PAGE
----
Its springtime here at Imperial Tea Garden and the smoke from fires can be seen along the country side. It reminds me of a little known tea from Taiwan's Nantou County. A smooth and deep flavorful cup of black tea with mild hints of a pine and oak fire.
It has been said that “The beauty of Taiwan tea resides in the hard working spirit of past generations to pioneer the golden age of Taiwan tea.” Truer words regarding this island nation‟s tea industry could not have been spoken. Through all of Taiwan‟s political ups and downs during the past couple of centuries, the art and business of tea has prevailed producing some of the world‟s finest cups. Today, Taiwan is often associated with semi-fermented Oolongs, however, the industry actually began with the development of black tea - teas such as this outstanding Lapsang Souchong
. Local teas originated from two varieties of wild growing plants, their primary difference being the color of their sprouts. This tea, known as Taiwan Mountain tea had either greenish tending light purple sprouts or red tending fuchsia sprouts. Initially it was thought that neither of these teas were commercially viable. That all changed however when improvements were
made to a varietal sub - categorized as Taiwan Tea No. 18 making it suitable for black tea production. It is our belief, and from notable tea masters, that due to the exceptional appearance of the leaf, Kangaroo Lapsang is probably produced from plants stemming from the original Tea No. 18 varietal.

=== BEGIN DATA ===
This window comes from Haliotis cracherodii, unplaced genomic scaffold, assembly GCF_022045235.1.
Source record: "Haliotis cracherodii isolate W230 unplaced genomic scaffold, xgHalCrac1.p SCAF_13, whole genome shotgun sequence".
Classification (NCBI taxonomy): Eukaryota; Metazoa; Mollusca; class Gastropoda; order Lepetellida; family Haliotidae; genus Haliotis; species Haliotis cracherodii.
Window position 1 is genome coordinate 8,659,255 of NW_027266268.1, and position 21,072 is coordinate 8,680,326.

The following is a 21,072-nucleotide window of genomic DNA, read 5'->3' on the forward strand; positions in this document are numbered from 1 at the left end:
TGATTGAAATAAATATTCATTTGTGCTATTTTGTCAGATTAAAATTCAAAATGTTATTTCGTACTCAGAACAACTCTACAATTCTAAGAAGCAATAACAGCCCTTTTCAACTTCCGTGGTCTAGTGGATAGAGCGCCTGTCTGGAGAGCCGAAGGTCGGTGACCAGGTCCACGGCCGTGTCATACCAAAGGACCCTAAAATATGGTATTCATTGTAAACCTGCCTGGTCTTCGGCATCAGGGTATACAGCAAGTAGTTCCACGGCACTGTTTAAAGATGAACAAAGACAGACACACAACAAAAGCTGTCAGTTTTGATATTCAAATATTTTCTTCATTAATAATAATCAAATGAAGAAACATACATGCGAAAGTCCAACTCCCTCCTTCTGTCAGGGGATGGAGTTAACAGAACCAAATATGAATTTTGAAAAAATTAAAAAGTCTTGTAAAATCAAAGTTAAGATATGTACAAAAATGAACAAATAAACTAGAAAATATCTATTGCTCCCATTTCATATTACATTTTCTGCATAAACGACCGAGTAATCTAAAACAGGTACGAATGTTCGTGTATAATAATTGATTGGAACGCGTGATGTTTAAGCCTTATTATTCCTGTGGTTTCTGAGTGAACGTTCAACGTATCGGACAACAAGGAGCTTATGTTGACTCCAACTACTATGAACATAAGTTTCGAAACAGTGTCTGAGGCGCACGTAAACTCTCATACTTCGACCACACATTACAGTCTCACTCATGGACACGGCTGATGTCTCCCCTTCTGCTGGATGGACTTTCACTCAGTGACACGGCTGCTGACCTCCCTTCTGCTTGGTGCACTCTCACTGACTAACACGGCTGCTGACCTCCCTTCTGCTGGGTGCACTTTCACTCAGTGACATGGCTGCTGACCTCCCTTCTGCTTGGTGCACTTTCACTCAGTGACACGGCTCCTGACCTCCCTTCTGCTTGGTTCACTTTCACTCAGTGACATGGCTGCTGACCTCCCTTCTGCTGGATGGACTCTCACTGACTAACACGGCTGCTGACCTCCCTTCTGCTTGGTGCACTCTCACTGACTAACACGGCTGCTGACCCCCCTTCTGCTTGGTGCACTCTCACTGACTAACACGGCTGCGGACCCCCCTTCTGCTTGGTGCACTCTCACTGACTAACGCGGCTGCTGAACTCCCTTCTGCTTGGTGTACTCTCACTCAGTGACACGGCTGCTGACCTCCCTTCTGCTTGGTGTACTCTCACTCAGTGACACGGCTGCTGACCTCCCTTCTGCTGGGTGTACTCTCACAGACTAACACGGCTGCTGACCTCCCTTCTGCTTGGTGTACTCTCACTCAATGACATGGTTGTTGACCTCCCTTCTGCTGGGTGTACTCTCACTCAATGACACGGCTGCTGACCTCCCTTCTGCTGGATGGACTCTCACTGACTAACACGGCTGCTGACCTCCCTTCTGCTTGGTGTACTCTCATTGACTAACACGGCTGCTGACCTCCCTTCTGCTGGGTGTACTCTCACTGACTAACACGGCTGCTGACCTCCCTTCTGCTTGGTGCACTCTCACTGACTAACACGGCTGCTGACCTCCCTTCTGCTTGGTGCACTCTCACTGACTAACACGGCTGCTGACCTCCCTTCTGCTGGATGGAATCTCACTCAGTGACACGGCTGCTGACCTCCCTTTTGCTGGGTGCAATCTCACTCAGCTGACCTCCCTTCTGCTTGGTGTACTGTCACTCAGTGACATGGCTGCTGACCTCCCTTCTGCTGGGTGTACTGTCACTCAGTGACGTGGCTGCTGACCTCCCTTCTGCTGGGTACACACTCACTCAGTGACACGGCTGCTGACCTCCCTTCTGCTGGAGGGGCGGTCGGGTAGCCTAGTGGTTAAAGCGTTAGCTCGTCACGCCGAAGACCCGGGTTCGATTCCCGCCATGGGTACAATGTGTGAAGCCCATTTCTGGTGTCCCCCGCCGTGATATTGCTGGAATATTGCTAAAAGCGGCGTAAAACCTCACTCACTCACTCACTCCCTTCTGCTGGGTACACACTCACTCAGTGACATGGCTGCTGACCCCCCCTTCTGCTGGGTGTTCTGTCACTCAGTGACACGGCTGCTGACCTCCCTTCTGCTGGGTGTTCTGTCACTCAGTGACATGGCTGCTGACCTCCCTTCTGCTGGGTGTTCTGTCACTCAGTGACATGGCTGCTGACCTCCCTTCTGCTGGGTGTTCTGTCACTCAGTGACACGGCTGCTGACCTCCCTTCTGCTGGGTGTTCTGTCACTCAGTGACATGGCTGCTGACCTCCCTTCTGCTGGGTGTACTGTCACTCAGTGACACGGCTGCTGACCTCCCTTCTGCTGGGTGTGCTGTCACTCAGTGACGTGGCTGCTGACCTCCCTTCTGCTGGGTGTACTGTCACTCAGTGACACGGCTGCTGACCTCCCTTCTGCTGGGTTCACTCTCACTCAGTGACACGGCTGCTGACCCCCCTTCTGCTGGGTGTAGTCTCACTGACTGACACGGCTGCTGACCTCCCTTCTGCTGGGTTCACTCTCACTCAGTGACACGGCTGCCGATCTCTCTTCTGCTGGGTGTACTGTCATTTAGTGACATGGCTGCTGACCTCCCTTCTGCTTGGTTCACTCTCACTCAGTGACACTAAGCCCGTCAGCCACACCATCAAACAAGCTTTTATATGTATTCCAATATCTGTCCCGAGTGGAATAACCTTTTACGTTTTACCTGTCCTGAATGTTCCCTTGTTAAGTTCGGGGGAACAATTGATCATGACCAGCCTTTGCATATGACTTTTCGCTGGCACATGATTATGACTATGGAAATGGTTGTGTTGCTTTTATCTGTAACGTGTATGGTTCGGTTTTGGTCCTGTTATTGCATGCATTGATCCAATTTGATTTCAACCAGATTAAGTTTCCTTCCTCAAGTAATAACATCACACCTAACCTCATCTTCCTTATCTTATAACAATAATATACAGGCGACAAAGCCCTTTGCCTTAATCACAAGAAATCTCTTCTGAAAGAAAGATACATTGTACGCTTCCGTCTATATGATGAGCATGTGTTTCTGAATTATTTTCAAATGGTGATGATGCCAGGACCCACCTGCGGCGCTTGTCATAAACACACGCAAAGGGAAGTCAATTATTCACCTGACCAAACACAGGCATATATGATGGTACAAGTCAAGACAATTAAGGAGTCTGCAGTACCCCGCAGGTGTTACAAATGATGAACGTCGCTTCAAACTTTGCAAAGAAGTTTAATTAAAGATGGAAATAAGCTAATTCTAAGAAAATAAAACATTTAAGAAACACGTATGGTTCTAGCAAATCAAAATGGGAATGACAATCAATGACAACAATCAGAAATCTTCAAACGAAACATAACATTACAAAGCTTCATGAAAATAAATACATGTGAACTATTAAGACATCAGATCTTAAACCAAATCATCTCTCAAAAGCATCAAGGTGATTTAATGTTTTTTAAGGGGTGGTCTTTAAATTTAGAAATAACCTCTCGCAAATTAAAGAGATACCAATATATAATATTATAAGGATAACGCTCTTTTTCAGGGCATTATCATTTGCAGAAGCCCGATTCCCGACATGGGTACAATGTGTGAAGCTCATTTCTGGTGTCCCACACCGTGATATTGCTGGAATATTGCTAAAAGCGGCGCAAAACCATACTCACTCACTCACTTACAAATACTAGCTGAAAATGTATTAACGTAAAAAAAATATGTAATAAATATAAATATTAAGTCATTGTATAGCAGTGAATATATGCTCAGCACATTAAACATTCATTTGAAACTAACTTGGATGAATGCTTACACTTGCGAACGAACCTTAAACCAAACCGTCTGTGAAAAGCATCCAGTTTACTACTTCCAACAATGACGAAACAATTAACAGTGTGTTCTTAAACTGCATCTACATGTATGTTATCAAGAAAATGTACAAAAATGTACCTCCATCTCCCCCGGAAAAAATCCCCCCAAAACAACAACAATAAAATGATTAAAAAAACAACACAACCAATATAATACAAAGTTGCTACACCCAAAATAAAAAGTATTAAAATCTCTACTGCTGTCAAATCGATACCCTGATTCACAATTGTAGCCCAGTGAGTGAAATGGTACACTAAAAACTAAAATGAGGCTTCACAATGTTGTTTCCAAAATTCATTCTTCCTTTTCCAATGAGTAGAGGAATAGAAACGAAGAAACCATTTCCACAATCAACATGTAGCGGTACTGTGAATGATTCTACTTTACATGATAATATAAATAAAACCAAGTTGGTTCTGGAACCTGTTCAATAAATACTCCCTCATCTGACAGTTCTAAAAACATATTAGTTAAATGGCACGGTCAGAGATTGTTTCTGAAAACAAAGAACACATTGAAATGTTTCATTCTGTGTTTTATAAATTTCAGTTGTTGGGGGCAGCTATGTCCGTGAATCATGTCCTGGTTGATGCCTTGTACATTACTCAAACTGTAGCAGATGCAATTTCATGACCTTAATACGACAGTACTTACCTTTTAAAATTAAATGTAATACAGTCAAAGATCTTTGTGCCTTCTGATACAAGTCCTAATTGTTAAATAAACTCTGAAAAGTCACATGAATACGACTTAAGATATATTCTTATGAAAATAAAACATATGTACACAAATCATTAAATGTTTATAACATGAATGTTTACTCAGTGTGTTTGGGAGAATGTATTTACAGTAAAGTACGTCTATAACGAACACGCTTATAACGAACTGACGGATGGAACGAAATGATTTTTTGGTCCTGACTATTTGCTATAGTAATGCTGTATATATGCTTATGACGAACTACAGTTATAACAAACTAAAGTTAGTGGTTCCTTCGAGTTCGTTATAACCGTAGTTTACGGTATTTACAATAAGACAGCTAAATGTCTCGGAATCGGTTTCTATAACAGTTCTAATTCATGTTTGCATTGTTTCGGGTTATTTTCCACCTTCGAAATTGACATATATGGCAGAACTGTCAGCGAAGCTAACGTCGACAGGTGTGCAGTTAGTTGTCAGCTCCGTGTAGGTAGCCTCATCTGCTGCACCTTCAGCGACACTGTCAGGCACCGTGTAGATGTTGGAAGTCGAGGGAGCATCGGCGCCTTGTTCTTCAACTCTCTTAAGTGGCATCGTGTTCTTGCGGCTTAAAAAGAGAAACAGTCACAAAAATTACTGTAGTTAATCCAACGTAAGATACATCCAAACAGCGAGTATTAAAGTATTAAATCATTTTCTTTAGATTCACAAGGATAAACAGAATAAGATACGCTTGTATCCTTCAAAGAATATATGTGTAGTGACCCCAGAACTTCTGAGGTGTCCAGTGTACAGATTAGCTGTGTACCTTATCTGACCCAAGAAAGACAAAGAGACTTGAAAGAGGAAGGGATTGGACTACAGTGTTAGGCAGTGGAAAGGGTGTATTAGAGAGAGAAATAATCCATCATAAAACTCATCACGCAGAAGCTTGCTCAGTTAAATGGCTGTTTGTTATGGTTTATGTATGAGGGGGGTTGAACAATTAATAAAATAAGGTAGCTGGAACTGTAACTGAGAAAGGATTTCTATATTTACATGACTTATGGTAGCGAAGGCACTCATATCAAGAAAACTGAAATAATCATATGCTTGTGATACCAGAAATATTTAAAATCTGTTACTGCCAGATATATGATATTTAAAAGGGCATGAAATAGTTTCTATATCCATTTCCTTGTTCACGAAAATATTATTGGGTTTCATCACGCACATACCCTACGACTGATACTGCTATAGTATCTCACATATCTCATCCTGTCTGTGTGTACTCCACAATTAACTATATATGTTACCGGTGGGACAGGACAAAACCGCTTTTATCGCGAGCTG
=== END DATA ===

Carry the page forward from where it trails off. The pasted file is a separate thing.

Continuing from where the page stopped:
Production begins by withering freshly picked tea over pine and oak fires, pan-firing, and then rolling the leaf by hand. Once rolled, leaves are pressed into wooden barrels, covered with cloth, and allowed to ferment. Next, the leaves are re-rolled into tight strips and placed in bamboo baskets, which are hung over burning pine boughs. As they dry, the leaves further develop their rich smoky flavor. Because of the quality of the fresh leaf used to produce Kangaroo Lapsang, the resulting tea is one of the worlds finest. The flavor is robust, deep, and highly aromatic, filling the mouth with distinctive smoky pine notes.
As for the odd name, the true origins have been lost to the mists of time. Although legend has it that a ship carrying Kangaroos to the Boston Zoo from Australia almost 200 years ago capsized off the coast of Taiwan, then known as Formosa. The ancient stories maintain that the kangaroos lived in peace among the tea plants for many years!
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